Last week I talked to you all about the importance of building a great first impression with your readers and how in a short space of time you can either invite your reader in to learn more, or have them bounce back out and move onto the next web page (You can catch up on that post here).
Today, I want to talk about how important relationships are to growing your business (and to ordinary aspects of your life as well!). I realised a while ago that without a strong link between you and your readers/customers, there would be nothing that binds you together.
You want to have a bond with your reader!
But how do you build and grow that relationship?
Today I’ll be going over:
- Relationships and why they are important to growing your business
- How to build a relationship with your customer
- Asking Open and Closed questions
- Examples of Open Questions
- Benefits of Closed Questions
If you want to jump to a particular topic in the post just click the links above.
Ready? Let’s get started!
Building a Relationship
You cannot put into words the true power of building a relationship with your customers/readers.
I have seen some truly gifted salespeople, who completely understand a product or service inside out, who can give you all the features and benefits you could think of, but couldn’t get the customer to buy.
If you can’t build a strong relationship with that customer, then it all accounts for nothing!
As the Wolf of Wall Street, Jordan Belfort, says, “The only real objection they have is they don’t trust you” and building a relationship is the first step in getting your customers’ trust.
So the real big question is….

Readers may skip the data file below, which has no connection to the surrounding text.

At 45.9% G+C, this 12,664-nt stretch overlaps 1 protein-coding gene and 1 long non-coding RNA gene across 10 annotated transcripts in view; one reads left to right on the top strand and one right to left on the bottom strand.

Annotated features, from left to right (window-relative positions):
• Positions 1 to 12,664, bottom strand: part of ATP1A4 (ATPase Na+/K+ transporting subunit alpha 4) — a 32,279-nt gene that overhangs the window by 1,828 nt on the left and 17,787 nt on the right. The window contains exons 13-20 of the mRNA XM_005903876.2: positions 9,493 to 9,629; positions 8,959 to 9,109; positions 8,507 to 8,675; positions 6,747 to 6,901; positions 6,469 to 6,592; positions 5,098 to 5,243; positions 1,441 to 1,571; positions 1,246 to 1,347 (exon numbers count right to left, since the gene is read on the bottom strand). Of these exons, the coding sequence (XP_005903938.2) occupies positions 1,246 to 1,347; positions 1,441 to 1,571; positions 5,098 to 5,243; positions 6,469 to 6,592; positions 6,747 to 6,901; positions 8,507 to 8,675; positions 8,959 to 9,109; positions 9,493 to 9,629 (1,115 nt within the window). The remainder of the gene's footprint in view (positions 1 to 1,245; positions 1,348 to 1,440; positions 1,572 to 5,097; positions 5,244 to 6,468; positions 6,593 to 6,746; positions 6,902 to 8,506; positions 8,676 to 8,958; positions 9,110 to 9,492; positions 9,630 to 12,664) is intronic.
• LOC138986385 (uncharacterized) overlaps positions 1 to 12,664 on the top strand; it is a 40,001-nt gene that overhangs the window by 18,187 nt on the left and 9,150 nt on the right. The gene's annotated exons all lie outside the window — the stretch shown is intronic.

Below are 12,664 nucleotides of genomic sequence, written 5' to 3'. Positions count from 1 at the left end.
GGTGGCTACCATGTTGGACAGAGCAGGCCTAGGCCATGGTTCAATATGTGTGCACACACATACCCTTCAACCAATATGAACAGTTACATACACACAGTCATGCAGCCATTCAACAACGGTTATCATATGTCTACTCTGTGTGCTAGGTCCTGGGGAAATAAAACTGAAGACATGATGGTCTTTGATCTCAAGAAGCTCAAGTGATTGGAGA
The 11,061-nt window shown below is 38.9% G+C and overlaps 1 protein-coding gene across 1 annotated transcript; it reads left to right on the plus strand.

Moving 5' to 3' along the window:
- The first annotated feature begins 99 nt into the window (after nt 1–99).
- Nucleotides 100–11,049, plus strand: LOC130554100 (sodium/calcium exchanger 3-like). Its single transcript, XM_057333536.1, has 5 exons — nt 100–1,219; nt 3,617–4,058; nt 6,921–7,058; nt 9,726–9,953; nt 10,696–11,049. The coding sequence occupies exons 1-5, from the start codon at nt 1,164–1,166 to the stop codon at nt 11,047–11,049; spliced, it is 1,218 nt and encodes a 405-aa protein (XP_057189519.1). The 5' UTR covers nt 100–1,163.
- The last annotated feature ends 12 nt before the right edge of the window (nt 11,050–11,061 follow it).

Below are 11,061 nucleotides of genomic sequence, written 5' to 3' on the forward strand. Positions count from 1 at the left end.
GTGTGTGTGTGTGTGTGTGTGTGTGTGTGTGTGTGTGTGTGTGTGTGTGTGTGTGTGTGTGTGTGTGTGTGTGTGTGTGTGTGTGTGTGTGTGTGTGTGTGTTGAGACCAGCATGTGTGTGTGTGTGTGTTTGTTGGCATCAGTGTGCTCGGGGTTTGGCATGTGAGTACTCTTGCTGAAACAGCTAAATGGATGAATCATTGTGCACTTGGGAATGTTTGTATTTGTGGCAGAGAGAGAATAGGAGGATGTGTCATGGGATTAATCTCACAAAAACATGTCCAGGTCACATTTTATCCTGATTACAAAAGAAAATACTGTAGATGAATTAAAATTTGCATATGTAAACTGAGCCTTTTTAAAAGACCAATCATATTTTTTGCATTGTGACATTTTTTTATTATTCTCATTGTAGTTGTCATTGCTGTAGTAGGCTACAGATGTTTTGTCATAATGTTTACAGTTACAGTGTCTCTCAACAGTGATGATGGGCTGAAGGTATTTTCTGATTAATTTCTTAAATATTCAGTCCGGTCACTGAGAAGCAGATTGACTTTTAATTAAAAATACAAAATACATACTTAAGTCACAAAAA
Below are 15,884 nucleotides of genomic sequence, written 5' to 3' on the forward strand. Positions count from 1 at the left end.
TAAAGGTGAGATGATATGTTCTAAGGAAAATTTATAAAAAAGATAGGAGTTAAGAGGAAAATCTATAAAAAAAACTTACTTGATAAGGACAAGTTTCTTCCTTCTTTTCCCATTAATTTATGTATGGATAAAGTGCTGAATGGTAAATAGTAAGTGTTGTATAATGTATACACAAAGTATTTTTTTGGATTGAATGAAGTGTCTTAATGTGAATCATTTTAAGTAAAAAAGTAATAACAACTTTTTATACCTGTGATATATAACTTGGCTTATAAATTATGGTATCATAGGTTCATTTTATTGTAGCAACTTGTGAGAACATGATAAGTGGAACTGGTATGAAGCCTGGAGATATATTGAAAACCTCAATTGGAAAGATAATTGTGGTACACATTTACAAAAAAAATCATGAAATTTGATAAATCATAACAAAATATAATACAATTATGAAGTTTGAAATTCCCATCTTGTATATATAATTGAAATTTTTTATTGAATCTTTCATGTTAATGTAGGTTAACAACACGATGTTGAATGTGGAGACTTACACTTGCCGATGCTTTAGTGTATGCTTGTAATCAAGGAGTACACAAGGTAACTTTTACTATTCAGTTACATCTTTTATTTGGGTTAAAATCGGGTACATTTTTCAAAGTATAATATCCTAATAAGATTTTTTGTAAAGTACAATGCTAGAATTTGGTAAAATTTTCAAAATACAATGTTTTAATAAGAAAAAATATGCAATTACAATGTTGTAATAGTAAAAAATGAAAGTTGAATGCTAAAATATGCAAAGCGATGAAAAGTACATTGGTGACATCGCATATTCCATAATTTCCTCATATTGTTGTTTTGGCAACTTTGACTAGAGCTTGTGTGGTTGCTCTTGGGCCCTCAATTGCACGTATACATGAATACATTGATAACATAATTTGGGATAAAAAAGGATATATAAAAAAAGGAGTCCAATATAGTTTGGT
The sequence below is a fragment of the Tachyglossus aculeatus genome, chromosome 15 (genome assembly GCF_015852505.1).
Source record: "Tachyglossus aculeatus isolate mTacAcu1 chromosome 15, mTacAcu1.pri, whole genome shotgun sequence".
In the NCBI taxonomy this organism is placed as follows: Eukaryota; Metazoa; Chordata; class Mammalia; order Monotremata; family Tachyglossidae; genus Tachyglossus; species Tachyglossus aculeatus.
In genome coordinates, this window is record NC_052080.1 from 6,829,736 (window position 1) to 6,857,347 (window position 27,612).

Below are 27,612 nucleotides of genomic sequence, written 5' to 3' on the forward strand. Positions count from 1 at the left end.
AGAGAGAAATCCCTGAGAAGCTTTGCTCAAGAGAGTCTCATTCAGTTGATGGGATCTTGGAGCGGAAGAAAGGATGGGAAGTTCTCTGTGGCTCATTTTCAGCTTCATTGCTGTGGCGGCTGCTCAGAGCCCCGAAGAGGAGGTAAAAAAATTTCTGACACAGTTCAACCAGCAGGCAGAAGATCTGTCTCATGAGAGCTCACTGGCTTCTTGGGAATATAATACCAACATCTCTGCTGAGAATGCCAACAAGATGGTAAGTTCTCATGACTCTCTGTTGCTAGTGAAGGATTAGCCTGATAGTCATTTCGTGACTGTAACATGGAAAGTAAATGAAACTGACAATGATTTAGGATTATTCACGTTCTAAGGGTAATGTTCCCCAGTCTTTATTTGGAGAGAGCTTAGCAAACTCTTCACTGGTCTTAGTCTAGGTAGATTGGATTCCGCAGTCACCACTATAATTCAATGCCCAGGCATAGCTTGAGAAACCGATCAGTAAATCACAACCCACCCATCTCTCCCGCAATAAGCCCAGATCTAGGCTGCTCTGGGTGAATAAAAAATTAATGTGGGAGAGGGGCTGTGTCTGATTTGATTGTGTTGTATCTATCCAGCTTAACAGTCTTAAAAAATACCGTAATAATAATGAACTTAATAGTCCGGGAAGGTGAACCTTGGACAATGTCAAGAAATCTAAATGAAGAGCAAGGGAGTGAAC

How do you build a relationship with your customer?
It’s easier than you think; the trick for most people is to be yourself. This is especially true in the world of online business as you see some of the most successful online entrepreneurs such as Pat Flynn (this guy is a passive income genius!) from SmartPassiveIncome.com, who writes his blog posts or uploads his podcasts so that he gives his readers / customers the honest account of himself.
He acts completely transparently and shares his wins and also, his losses and even shows his readers how much money he makes and how he made it. People really buy into this aspect of Pat; I certainly felt like I was getting to know the guy through his writing. Needless to say, this is his way of building a relationship with his customers.
Another example of building a relationship (which is super easy to do in your free time even before you’ve come up with a product to market!) would be reaching out to your customers and followers online via twitter.
Ahh the trusty tweet.
Use your twitter voice to bond and reach out to your customers by responding to comments, opening polls and getting reader’s feedback and drawing them into a conversation.
It’s SO much better to have 20 super-fans who you have built relationships with and connected with than to have 1000 people who visit your site who are only vaguely interested in what you’re doing.
Always try and think about ways you can be unique to your followers. I saw a great interaction from Charles Bordet (You can find Charles on Twitter) from Become a Top Performer.com. What he did was over time, when one of his readers subscribed to his post he would send an email asking his readers for a call to action! It’s brilliant!
This is what he put in the email…
“Hi (He puts the subscriber’s name here)
Thanks for allowing me in your inbox 🙂
Before we start…